Novel views on endotyping asthma, its remission, and COPD

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    The chapters presented in this thesis provide an overview of what is known about asthma remission, further characterize of complete asthma remission, elaborate on the asthma- obesity complexity, apply cutting edge techniques to endotype asthma and COPD as well as novel devices to analyze airway remodeling and small airways dysfunction.
    Various conclusions have been made:
    I. In order to elucidate the pathophysiological state of asthma remission, future studies should focus on complete asthma remission, since this phenomenon is likely to yield superior prognostic and scientific impact. This is of interest, since elucidation of the pathophysiology of asthma remission could potentially lead to new treatment options for asthma.
    II. To clearly predict asthma remission later in life, we need to integrate biomarkers with clinical features at asthma-onset.
    III. Measuring particles of exhaled air correlates with large, and indirectly, small airways parameters, in asthmatics, clinical-, complete asthma remission subjects, and healthy controls.
    IV. Transcriptomic bronchial cell typing (e.g. single-cell RNA-sequencing) characterizes the landscape of lung-resident structural and inflammatory cells and their interactions, enabling us to identify differences in proportions and transcriptional output of cells between asthmatics and healthy.
    V. Optical coherence tomography enables us to quantify extracellular matrix components in the airway wall, such as collagen. This now allows for future studies ‘in vivo’ to explore the clinical characteristics and the underlying pathobiology related to airway remodeling in asthma and asthma remission.
    VI. The asthma-obesity syndrome is a common combination of diseases with its own distinct pathophysiological processes.
    VII. There will presumably be no room for serum periostin in COPD clinical decision- making.
    VIII.Transcriptomic profiling can be implemented as a biomarker for COPD patient prognosis.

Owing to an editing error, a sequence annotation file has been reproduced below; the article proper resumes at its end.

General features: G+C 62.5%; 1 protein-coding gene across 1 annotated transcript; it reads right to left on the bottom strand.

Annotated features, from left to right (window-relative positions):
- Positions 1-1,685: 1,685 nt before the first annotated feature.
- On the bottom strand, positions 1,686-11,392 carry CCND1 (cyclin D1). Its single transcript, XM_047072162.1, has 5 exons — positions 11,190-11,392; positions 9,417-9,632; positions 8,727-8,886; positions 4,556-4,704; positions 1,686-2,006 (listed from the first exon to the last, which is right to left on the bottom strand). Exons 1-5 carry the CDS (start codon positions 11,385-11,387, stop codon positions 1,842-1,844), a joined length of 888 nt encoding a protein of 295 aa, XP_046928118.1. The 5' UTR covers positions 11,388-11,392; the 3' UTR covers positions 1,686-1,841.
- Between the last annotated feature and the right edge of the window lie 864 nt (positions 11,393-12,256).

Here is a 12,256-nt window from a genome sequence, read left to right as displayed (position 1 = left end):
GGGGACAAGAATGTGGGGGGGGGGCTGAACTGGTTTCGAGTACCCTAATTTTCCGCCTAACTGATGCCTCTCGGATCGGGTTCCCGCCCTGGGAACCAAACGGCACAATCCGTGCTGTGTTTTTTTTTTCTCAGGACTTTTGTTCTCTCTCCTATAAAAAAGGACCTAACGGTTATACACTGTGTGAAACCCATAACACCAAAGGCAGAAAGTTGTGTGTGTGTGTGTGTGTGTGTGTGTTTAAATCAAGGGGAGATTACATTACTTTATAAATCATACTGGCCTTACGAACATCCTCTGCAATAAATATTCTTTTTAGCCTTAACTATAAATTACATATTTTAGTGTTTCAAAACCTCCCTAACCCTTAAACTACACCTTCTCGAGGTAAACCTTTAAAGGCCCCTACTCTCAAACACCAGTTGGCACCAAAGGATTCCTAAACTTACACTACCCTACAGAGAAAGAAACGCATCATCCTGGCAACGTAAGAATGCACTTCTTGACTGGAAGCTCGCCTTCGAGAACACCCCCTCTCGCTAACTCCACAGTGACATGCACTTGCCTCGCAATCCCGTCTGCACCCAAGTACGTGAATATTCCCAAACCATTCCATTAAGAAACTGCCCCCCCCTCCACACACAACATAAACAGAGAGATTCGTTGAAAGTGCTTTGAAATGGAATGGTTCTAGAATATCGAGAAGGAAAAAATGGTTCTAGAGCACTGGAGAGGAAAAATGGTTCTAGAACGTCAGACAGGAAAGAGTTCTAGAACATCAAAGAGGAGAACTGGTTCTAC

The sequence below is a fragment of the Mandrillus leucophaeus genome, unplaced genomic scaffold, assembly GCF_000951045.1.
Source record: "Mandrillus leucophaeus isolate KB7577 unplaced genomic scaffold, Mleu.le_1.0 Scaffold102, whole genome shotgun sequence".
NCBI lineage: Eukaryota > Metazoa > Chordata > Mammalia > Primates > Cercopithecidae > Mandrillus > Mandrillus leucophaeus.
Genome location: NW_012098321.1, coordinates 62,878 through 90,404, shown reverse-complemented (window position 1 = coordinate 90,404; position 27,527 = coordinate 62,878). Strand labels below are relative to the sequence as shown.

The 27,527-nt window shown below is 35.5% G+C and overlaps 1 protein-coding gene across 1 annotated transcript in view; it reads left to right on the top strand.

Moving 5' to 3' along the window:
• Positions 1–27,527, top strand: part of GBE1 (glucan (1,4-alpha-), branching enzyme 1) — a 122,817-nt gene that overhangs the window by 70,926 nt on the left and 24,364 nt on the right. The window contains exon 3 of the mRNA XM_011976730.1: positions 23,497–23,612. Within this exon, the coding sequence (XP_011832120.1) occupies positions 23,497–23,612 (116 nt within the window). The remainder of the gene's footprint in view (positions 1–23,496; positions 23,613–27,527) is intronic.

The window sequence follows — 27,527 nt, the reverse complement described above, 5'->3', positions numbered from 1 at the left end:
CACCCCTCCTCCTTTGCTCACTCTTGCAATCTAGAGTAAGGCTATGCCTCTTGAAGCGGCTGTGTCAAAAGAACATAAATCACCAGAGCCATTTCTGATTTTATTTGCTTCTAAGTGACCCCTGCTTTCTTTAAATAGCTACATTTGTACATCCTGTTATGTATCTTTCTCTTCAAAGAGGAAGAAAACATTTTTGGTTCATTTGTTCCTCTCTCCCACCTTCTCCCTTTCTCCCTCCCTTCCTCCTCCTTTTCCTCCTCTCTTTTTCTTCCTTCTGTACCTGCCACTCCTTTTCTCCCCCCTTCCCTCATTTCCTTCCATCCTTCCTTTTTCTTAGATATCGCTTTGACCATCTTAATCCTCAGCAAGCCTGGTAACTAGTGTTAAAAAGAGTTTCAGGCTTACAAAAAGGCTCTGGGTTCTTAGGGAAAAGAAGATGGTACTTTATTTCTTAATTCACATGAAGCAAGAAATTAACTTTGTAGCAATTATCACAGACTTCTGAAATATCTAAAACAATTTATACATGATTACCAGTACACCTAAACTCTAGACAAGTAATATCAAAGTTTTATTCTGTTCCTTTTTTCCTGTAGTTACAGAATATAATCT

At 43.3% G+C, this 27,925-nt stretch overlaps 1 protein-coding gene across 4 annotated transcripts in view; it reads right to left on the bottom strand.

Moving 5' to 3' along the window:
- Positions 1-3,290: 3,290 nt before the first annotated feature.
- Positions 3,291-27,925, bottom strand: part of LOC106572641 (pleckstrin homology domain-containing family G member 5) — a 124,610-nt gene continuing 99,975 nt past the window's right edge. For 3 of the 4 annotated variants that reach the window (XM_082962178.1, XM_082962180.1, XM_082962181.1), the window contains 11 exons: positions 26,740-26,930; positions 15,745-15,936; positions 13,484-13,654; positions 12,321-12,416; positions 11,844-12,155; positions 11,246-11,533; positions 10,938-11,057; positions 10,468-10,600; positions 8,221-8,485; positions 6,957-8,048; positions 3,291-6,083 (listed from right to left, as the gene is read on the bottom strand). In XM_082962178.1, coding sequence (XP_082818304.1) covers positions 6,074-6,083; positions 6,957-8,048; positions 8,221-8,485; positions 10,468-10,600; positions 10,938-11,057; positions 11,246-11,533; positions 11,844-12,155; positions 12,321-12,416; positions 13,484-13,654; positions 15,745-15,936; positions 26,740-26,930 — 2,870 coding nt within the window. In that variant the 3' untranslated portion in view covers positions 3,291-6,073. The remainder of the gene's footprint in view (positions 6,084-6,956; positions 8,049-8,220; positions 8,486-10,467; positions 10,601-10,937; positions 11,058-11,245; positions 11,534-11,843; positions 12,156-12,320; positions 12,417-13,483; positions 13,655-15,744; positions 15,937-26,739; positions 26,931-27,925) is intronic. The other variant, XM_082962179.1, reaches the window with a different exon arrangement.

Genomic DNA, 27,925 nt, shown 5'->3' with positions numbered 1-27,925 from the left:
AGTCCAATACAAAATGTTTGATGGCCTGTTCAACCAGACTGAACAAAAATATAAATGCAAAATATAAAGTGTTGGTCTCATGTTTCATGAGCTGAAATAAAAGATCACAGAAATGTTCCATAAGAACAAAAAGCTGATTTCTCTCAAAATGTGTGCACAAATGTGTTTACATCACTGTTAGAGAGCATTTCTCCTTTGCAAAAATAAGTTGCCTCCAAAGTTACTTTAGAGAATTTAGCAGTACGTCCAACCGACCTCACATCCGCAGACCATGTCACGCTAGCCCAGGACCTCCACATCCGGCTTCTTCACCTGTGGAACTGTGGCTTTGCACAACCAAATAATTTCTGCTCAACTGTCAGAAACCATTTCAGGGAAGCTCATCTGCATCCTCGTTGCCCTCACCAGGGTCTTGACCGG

Unavoidably, aforementioned conclusions lead to new questions and recommendations for future studies. These recommendations include:
    I. To expand our knowledge on asthma remission by implementing single-cell RNA-sequencing on blood samples, bronchial- and nasal brushes, and bronchial biopsies of subjects with clinical and complete asthma remission, while comparing to asthmatics and healthy controls.
    II. To test single-nucleus RNA-sequencing in the ARMSTRONG study. This method enables sequencing of frozen biopsy samples of former datasets, consequently extending the number of subjects.
    III. To analyze exhaled, aberrant proteins linked to asthma, instead of merely counting exhaled particles.
    IV. To compare metabolomic breathprints of various asthma severities.
    V. To introduce novel methods in small airways disease-phenotypes in asthma, which
    enable visualization of airtrapping and gas exchange, such as functional MRI. VI. To study the effects of leptin and adiponectin in the asthma-obesity syndrome. Specifying the eligibility for bariatric surgery in patients with severe asthma and
    morbid obesity, in order to treat this phenotype more safely.
    VII. To analyze the presence of airway remodeling – defined by optical coherence tomography and histological parameters - in complete and clinical asthma
    remission, compared to asthmatics and healthy controls.
    VIII.To correlate optical coherence tomography-defined airway wall remodeling
    parameters with both fixed airway obstruction and single-cell RNA sequencing inflammatory cell types or proportions.
    Original languageEnglish
    QualificationDoctor of Philosophy
    Awarding Institution
    • University of Groningen
    • Kerstjens, Huib, Supervisor
    • van den Berge, Maarten, Co-supervisor
    • Nawijn, Martijn, Co-supervisor
    Award date9-Nov-2020
    Place of Publication[Groningen]
    Print ISBNs978-94-6375-586-3
    Publication statusPublished - 2020

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